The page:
In R.C. Sproul’s Surprised by Suffering, he comments on the implications for justice when a society rejects objective morality:
If there is no such thing as right and wrong, if there is no such thing as moral obligation, then there is no such thing as justness. If there is no such thing as justness, then ultimately there is no such thing as justice. Justice becomes a mere sentiment. It means the preferences of an individual or a group. If the majority in one society prefers that adultery be rewarded, then justice is served when an adulterer receives a prize for his adultery. If the majority in a different society prefers that adultery be punished, then justice is served if the adulterer is penalized. But in this schema, there is no such thing as ultimate justice because the will of an individual or of a group can never serve as an ultimate moral norm for justice. It can reveal only a preference.
And of course, this subjective view of “justice” as preference is exactly what many people assume these days when they accuse those who argue in terms of objective principles of making power plays—that is, they accuse them of hiding their true goal (i.e., maintaining the structures of power from which they benefit) behind nice-sounding words and “principles” that are merely being used to manipulate people into going along with their preferences.
These people have bitten the bullet of the loss of meaningful justice in a world without God, and they have turned it to their advantage, using it as a cudgel to discredit the arguments of those who have preferences different from their own. But of course, they excuse themselves from the charge of illegitimately using words and arguments to maintain their own preferences.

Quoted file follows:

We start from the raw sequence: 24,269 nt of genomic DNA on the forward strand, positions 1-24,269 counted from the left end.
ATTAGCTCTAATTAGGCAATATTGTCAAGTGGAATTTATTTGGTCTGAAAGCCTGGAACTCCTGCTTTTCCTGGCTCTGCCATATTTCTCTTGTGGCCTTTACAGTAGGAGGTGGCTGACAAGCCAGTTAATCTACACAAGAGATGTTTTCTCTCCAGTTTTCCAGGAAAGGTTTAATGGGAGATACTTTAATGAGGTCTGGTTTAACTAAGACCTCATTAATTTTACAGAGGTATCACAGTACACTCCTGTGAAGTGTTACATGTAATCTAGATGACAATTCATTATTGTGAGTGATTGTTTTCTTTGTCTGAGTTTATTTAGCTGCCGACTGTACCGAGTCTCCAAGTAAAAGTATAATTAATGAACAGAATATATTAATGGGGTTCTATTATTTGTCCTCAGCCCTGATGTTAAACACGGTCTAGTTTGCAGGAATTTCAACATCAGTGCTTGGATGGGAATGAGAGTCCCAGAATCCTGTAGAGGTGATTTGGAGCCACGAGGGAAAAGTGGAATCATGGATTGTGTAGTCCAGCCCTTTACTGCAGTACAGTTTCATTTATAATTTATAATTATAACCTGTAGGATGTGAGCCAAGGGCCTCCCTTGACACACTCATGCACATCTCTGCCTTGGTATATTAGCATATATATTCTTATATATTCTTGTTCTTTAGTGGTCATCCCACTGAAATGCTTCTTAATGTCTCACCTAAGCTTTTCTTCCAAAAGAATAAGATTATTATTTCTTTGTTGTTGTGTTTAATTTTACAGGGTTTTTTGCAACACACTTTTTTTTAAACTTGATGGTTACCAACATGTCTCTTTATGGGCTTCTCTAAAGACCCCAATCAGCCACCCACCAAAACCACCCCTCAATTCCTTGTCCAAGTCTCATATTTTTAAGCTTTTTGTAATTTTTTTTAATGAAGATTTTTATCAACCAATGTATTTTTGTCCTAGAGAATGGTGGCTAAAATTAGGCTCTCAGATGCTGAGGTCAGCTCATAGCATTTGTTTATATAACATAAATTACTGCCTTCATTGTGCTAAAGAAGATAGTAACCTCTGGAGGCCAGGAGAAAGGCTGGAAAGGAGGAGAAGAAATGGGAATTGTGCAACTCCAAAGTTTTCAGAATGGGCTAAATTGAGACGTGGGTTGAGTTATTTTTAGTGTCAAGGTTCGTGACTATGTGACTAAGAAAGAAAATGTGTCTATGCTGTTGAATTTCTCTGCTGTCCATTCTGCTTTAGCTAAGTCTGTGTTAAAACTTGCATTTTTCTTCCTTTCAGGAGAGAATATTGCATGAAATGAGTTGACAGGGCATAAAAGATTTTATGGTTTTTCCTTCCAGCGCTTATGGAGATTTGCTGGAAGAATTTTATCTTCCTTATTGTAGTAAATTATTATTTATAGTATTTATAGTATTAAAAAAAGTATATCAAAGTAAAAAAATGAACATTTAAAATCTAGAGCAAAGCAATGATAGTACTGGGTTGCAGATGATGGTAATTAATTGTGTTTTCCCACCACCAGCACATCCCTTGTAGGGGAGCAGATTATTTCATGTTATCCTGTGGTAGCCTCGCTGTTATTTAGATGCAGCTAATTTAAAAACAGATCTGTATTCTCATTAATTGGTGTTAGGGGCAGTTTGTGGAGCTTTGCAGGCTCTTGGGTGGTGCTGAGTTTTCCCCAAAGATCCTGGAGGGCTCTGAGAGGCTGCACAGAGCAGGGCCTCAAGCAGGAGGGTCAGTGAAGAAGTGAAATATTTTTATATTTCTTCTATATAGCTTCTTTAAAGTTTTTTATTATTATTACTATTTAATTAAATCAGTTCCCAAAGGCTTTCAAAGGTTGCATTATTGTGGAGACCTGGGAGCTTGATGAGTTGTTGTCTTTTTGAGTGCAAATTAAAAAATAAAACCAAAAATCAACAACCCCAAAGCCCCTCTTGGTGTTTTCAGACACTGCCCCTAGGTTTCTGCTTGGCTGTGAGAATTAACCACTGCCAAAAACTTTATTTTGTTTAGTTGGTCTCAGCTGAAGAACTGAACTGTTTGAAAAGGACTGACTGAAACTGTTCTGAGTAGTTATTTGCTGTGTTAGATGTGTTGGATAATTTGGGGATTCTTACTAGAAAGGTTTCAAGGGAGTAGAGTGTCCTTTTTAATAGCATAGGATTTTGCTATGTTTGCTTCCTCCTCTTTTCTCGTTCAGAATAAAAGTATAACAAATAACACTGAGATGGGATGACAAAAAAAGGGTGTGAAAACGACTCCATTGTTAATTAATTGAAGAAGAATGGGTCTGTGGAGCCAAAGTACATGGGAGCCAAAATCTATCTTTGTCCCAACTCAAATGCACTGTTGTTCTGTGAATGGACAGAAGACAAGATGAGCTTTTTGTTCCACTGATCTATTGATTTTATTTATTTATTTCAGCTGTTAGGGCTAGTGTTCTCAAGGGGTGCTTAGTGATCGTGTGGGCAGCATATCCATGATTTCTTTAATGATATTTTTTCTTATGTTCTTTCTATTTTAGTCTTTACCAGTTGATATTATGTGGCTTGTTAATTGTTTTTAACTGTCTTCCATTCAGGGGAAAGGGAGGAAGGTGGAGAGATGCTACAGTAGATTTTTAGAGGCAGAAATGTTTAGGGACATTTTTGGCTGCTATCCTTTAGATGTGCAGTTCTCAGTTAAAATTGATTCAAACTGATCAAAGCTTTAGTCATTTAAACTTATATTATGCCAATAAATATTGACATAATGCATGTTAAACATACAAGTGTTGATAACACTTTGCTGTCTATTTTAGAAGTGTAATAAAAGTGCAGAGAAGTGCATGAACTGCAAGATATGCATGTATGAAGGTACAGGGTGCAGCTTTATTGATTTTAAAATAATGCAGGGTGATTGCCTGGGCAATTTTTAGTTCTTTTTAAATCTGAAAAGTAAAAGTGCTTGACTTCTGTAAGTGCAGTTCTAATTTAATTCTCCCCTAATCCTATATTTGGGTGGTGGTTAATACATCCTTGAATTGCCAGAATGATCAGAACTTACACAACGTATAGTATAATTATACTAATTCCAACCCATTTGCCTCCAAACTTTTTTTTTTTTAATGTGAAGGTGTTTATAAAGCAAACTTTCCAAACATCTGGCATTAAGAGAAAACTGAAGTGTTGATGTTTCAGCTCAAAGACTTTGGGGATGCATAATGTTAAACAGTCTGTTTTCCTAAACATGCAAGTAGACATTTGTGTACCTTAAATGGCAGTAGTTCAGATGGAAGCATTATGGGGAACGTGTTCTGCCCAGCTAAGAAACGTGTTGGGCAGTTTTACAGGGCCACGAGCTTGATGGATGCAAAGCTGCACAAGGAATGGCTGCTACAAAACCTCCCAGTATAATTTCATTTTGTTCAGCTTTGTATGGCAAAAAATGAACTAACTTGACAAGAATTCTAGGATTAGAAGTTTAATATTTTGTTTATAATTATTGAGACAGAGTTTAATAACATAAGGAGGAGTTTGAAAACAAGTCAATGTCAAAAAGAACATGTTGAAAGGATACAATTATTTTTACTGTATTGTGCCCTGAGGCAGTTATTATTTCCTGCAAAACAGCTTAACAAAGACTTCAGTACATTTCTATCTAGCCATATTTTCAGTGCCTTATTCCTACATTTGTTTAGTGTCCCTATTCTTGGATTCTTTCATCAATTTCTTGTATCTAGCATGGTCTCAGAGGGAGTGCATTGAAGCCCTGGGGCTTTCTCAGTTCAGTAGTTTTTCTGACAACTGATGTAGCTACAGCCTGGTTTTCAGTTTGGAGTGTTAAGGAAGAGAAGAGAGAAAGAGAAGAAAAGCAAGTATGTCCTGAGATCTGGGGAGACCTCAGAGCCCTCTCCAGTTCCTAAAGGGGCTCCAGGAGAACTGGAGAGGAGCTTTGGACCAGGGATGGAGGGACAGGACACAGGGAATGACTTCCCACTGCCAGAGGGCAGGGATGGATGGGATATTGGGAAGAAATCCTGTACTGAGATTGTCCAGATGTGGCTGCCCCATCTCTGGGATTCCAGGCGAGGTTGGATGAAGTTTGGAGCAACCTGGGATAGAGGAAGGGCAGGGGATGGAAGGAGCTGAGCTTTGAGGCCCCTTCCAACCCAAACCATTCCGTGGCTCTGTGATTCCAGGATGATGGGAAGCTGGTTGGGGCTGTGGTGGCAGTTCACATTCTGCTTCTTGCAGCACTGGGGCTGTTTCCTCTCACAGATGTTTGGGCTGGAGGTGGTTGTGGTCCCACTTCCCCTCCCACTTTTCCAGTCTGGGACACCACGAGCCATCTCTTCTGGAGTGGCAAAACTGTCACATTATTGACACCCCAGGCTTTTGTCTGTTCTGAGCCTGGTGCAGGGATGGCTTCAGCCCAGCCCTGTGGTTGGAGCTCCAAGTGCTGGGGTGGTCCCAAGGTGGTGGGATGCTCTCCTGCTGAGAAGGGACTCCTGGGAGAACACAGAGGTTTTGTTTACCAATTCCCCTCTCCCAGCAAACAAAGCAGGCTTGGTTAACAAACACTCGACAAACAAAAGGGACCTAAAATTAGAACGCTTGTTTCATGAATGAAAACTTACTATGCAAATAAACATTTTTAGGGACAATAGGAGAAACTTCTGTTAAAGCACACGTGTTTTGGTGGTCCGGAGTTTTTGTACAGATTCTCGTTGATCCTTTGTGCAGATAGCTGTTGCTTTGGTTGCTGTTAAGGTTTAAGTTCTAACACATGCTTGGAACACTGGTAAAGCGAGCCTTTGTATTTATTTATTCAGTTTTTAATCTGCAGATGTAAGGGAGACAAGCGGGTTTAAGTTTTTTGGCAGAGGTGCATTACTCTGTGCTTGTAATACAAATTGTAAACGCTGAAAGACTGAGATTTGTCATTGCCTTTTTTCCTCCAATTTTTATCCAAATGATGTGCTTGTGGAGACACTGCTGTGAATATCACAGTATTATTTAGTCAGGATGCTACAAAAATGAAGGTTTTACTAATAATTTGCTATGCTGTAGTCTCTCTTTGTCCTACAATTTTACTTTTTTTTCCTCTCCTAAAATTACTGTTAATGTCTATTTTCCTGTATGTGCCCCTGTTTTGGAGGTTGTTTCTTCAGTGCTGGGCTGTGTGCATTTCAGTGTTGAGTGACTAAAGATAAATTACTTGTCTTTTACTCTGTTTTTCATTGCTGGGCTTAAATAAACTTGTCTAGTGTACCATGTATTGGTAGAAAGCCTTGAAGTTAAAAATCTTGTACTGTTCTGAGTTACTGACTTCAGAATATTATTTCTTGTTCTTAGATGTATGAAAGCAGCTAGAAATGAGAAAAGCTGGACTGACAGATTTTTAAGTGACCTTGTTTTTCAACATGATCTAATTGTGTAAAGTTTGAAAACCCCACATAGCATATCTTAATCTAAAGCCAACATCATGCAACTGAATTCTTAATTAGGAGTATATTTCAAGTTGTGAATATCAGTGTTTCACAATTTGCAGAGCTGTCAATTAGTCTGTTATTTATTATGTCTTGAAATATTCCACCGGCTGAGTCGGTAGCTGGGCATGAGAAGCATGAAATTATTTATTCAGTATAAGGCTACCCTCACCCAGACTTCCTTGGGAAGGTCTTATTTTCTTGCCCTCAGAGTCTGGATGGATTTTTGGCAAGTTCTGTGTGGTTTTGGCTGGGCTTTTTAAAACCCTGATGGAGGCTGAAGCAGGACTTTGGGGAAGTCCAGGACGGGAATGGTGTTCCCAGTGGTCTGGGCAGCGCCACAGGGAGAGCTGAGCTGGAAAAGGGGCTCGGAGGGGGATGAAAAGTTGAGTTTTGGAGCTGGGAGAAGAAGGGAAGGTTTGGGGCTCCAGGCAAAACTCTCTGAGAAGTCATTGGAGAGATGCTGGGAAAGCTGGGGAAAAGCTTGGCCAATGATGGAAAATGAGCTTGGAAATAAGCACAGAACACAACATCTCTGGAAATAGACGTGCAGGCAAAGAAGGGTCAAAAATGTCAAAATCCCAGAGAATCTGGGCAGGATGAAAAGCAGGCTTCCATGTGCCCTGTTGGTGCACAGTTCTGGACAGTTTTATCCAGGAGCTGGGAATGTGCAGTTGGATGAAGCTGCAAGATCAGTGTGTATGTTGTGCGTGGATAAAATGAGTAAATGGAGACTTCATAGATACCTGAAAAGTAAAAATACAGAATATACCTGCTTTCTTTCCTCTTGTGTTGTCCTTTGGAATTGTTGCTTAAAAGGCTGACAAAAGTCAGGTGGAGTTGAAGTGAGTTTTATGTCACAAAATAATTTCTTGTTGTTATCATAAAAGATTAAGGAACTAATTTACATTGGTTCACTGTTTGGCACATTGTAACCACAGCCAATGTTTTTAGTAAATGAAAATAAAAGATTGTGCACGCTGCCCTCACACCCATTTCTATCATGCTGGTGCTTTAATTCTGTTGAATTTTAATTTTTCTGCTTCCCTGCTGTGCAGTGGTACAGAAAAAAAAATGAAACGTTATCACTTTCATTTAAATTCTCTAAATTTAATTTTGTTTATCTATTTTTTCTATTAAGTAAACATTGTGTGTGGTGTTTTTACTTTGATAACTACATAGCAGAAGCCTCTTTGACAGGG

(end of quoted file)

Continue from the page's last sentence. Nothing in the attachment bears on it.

No society can continue long in this manner. If the inconsistency doesn’t tear the nation apart (with one set of rules for one side but not the other), consistency would make things even worse, for if everyone were to accept the idea that “principled” words are merely power plays, then arguments would cease to be attempted at all. No idea can be examined for truthfulness if there is no truth. Persuasion makes no sense if no one cares about comparing an idea to an objective standard. When an entire culture is given over to the idea that morality is relative (what Greg has called “The Primal Heresy”), the only way to promote one’s preference is by power plays. And so the claim made by those who say arguments are merely power plays ends up leading directly to mere power plays.
The lack of belief in objective morality—something that can only be grounded in the character of an objective God—is a poison that will ultimately destroy the ability of ideologically diverse people to live together. If this is to turn around, it must do so one person at a time, at the worldview level.
This is where you come in. Do our culture’s difficulties seem impossible to fix? They’re not. Since our issues can be traced back to false worldviews, you have what you need to make a difference: the truth. Arguing for the truth of Christianity not only saves souls (according to the work of the Holy Spirit), but it also transforms societies as people become conformed to truth and act accordingly. And even greater than doing good to your neighbor (both for their salvation and their society), your speaking the truth does what we were created to do: It glorifies God. The implications of your doing the simple yet steady work of an ambassador for Christ, speaking to one person at a time, with evident care for the truth, are incalculable.